And finally, ChatGPT is quite good at writing and explaining simple code. As with documentation, it’s doubtful that a contact center agent is going to be spending much time writing code. Nevertheless, your agents might find themselves hit with questions from savvier users about e.g. API integrations, so they should know that they can query ChatGPT about what a code snippet is doing, and they can have it generate a basic code example if they need to.
Learning and Brainstorming
This is a bit more abstract, but ChatGPT has proven remarkably useful in brainstorming study plans, solutions to problems, etc. Though the algorithm itself isn’t particularly creative, when it generates ideas that a human being can riff off of the combination of algorithm + human can be much more creative than a human working by herself.
While there will be many situations in which a contact center agent has a script to work off of, when they don’t, turning to ChatGPT can be the spark that moves them forward.
ChatGPT Plugins for Contact Center Agents
One of the more exciting developments for ChatGPT was the release of its plugin library in March of 2023. There are now plugins from Instacart (for food delivery), Expedia (for trip planning), Klarna Shopping (for online retail), and many others.
Truthfully, most of this won’t (yet) be of much use for contact center agents, but it’s worth mentioning given how quickly people are developing new plugins. If you’re a contact center agent or manager wanting to extend the functionality of powerful LLM technologies, plugins are something you’ll want to be aware of.
Getting the Most out of ChatGPT for Customer Service
ChatGPT is remarkably good for a wide range of tasks, but to really leverage its full capacities you’ll need to be aware of a few common terms.
Large language models are known to be really sensitive to small changes in word choice and structure, which means there’s an art to phrasing your requests just so. This is known as “prompt engineering” a language model, and it’s a new discipline that can be enormously valuable if done correctly.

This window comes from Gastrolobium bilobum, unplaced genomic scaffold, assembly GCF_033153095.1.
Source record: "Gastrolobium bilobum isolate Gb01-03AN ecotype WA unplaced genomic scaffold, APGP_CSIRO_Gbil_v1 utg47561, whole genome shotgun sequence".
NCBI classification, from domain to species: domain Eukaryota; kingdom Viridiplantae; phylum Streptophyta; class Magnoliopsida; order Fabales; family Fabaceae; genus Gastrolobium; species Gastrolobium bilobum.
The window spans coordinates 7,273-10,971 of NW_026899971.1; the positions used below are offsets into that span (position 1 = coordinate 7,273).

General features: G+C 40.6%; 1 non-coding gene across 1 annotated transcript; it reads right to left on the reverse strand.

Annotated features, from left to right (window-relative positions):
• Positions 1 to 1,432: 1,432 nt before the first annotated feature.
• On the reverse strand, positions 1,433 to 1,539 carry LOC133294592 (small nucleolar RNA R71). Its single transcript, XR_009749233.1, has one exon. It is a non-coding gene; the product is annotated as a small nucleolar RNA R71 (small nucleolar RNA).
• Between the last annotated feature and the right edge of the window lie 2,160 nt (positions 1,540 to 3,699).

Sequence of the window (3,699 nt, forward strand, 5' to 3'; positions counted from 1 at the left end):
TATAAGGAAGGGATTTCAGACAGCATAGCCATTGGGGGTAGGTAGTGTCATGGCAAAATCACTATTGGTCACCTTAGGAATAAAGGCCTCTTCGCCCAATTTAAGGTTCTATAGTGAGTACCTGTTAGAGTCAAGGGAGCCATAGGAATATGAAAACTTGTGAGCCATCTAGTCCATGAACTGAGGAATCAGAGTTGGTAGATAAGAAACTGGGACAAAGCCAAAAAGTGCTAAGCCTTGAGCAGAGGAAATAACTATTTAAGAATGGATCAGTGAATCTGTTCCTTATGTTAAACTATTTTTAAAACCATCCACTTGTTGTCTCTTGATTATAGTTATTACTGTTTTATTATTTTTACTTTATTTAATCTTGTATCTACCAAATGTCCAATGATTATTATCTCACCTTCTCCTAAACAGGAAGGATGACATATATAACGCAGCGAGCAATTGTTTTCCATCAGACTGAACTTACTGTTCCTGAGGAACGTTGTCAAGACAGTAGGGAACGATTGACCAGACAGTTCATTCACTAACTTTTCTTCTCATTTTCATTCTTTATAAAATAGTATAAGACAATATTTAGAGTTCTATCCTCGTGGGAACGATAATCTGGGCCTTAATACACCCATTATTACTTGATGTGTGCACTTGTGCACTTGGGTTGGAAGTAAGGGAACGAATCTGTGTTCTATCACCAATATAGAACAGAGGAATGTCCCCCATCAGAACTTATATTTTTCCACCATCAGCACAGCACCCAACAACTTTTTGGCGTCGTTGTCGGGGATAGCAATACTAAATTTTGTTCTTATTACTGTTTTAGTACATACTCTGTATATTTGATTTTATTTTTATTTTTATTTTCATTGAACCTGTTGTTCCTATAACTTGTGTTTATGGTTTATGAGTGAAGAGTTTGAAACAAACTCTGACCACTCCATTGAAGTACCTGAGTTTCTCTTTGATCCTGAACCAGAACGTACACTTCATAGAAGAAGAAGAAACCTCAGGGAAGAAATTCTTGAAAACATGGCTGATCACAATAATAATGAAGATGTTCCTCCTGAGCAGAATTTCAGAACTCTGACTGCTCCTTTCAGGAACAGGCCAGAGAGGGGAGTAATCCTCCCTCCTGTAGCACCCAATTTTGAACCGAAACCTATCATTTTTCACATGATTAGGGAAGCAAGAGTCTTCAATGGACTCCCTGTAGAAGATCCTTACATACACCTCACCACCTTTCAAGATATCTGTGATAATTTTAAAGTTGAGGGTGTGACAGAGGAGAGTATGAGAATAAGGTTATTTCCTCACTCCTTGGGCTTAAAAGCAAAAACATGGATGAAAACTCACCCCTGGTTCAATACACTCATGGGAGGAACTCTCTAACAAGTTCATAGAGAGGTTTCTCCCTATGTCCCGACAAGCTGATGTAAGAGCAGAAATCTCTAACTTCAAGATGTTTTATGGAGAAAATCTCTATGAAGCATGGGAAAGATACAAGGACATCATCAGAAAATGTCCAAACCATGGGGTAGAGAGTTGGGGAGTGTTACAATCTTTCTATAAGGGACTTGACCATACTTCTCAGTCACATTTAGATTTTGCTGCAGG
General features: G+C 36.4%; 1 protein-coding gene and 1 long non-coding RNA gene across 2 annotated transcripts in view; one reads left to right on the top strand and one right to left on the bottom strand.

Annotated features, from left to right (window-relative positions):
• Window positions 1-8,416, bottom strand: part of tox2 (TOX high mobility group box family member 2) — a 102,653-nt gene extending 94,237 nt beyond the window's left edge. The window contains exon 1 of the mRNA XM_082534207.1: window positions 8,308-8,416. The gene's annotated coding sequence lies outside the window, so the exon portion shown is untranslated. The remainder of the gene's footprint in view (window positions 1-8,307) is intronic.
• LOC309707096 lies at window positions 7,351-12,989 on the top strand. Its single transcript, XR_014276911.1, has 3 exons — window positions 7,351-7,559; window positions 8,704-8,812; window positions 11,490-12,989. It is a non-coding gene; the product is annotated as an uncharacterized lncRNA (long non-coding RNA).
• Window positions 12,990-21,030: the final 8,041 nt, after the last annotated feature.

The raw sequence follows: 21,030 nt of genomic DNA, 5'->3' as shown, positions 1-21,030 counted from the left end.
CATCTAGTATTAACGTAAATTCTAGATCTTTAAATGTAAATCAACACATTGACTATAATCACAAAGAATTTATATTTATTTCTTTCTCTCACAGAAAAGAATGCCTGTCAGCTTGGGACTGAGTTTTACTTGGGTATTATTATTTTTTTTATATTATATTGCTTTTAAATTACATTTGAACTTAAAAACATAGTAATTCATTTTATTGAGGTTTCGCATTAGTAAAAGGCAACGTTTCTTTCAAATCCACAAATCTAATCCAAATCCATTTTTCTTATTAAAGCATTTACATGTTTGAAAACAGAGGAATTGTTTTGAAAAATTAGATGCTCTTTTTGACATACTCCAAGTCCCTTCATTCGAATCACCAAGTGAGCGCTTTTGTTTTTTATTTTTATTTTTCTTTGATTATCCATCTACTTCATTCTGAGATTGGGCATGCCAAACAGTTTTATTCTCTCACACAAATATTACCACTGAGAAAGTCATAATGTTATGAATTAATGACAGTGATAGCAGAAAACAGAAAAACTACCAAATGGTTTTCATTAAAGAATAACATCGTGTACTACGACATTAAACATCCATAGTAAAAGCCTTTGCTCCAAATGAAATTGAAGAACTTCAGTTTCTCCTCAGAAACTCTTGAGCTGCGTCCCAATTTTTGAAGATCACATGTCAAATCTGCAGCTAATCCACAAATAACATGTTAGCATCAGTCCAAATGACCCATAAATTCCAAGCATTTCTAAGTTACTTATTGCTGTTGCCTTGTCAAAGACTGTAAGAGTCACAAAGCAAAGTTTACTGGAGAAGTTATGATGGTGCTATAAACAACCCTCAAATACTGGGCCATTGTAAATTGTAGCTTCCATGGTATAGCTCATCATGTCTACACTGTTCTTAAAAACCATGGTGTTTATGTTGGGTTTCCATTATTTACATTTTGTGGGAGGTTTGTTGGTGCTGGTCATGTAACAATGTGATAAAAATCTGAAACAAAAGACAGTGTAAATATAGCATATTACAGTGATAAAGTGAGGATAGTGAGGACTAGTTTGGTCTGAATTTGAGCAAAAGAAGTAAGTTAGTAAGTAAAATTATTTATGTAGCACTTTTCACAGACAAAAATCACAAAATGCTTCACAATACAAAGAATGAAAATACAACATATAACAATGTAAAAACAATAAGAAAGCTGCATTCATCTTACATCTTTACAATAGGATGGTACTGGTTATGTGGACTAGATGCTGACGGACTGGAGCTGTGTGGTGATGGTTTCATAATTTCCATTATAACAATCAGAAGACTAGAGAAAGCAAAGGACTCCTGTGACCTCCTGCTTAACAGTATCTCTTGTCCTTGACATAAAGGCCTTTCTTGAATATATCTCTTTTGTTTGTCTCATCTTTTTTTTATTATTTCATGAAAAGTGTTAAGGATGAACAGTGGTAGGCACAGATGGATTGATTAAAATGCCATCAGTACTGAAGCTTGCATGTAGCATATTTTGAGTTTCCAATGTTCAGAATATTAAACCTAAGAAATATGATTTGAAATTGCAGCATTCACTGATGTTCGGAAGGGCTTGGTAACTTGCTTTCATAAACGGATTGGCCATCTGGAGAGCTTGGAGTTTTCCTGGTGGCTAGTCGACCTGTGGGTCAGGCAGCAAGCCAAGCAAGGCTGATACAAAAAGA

You can also get better results if you show ChatGPT an example or two of what you’re looking for. This is known as “one-shot” learning (if you show it one example), and “few-shot” learning (if you show it five or six).
Of course, if that doesn’t work you can instead try to fine-tune a large language model. This involves gathering hundreds of examples of the conversations, text, or output you want to see and feeding them all to the model (probably over its API) so that the model’s internal structure actually changes. Though it’s obviously a more significant engineering challenge, it will probably give you the best results of all.
ChatGPT v.s. Chatbots
We in the customer experience field have quite a lot of experience with chatbots, so it’s natural to wonder how ChatGPT is different.
Chatbots are just algorithms that are capable of carrying on a dialogue with customers, and this can be accomplished in many different ways. Some chatbots are extremely simple and follow a rules-based approach to formatting their responses, while those based on neural networks or some other advanced machine-learning technology are much more flexible.
Chatbots can be built with ChatGPT, but most aren’t.
How is ChatGPT Changing Customer Experience?
Now that we’ve covered some of the ways in which ChatGPT is helping customer service agents, let’s discuss some of the ways it’s actually helping customers.
One property of ChatGPT that makes it extremely effective is that it’s able to remember the context. When you chat with ChatGPT, it’s not generating each new response in a vacuum, it’s producing them either on the basis of what has already been said or based on information that it’s been given.